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Improve this function?
4 points by bOR_ 5792 days ago | 11 comments
I wanted to make a function that calculates the average of a list of that is a mixture of integers and lists of integers. for example:

  (= test (list 1 2 3 (list 3 4 5) (list 3 4 (list 1 2 3))))
would resolve to 1+2+3+(resolves to 4)+(resolves to 3) / 5 = 13 / 5.

I wrote a function for that which works, but I'm curious how you'd write it. Often there's something to learn of alternative implementations, especially since I'm a lisp-newbie.. =).

  (def dothis (li)
     (with (sum 0 size (len li))
        (map1 (fn (_) 
           (if (is (type _) 'cons) (= sum (+ sum (dothis _))) (= sum (+ sum _))))
           li)
        (/ sum size)))
works!


7 points by drcode 5792 days ago | link

  (def ravg (x)
    (or (errsafe:avg:map ravg x) x))

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4 points by skenney26 5792 days ago | link

  (def rec (f base xs)
    ((rfn r (xs)
       (if (atom xs)
           (base xs)
           (f (map r xs))))
     xs))

  arc> (= test (list 1 2 3 (list 3 4 5) (list 3 4 (list 1 2 3))))
  (1 2 3 (3 4 5) (3 4 (1 2 3)))
  arc> (rec avg idfn test)
  13/5

  arc> (rec avg [* _ 2] test)
  26/5
  arc> (rec [apply + _] [* _ 3] test)
  93

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8 points by rincewind 5792 days ago | link

  (def rec-avg (lst)
     (if acons.lst
         (/ (apply + (map rec-avg lst)) len.lst)
         lst))

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2 points by bOR_ 5791 days ago | link

Thanks for the improvements!

@rincewind - nice one. (apply + is indeed one of the most obvious improvements I should familiarize myself. Familiar with it in ruby (inject), but in combination with recursions, I fell back to the simpler (with. acons is a good pointer as well for me.

@drcode - solution: "try to take the average of each element in a list. If that doesn't work, return the element". Didn't know about avg, which is an obvious improvement. errsafe and or are whole new operators to me, which are going to be interesting to try and learn to use. Nice!.

@skenney26 - might still be a bit too difficult for me.. the function rec takes 3 arguments (an operator, a base whose purpose I'm not sure of, and the list). rec creates an internal function called 'r'. If xs is an atom (i.e., not a list) then 'r' returns (base xs), otherwise it maps, calling r recursively.

Ok. think I get what base is for :).. it allows you to modify the numbers before you subject them to f. Nice!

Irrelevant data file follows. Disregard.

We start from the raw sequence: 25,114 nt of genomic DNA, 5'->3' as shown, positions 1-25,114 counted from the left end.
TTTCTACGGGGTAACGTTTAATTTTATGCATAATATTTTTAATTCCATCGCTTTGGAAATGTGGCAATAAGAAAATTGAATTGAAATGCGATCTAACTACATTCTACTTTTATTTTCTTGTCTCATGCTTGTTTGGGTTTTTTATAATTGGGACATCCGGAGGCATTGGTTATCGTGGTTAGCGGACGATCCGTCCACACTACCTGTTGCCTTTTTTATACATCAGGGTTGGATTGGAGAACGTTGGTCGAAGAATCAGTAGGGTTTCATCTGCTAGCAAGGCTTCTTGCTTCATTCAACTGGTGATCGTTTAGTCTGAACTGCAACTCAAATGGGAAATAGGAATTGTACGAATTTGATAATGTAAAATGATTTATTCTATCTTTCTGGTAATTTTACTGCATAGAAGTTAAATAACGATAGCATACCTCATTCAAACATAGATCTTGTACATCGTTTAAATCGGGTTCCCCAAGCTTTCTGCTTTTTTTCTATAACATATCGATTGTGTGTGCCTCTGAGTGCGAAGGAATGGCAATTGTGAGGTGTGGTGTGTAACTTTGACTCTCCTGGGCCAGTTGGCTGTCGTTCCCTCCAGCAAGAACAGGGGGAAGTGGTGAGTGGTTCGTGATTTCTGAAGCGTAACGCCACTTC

Thanks all of you!

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1 point by skenney26 5791 days ago | link

Actually, I'm with you on rec. Even after writing it my head was struggling to fully understand it. Complex recursion is tough to grasp; i wish there was a way of visualizing recursive calls that was similar to expanding a macro. Does anyone know if there's a way of doing that?

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1 point by tokipin 5792 days ago | link

flat should be useful here. eg:

  (def avg2 (lst)
      (avg (flat lst)))
though i'm away from the lab and can't verify it right now

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2 points by fallintothis 5792 days ago | link

I thought at at first, but that won't produce the same answers. Take his test case:

  '(1 2 3 (3 4 5) (3 4 (1 2 3)))
Using the desired method, it's:

  (/ (+ 1
        2
        3
        (/ (+ 3 4 5) 3)
        (/ (+ 3 4 (/ (+ 1 2 3) 3)) 3))
     5) ;= 13/5
But by flattening the list, we get:

  (/ (+ 1 2 3 3 4 5 3 4 1 2 3) 11) ;= 31/11

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1 point by tokipin 5792 days ago | link

ah, didn't see the 'resolved' thingie

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2 points by offby1 5792 days ago | link

topkin's thingy doesn't give the same result. Try it and see.

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1 point by silence 5791 days ago | link

I am learning arc too and came up with this:

  (def foo (l)
     (avg:map [if (isa _ 'int) _ (foo _)] l))
drcode's version is even better. I didn't know about errsafe either. Out of curiouslity, is there a performance impact to using errsafe in this way since there will be an error for each integer in the list?

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2 points by drcode 5791 days ago | link

I don't know if I'd actually write something like that in a real program... not because of performance (which isn't good, but merely by a constant factor, so it's not an issue IMHO) but because the errsafe could hide other errors...

that said, the performance, in theory, might actually be better in some cases: lists (but not atoms) will be processed with one less condition.

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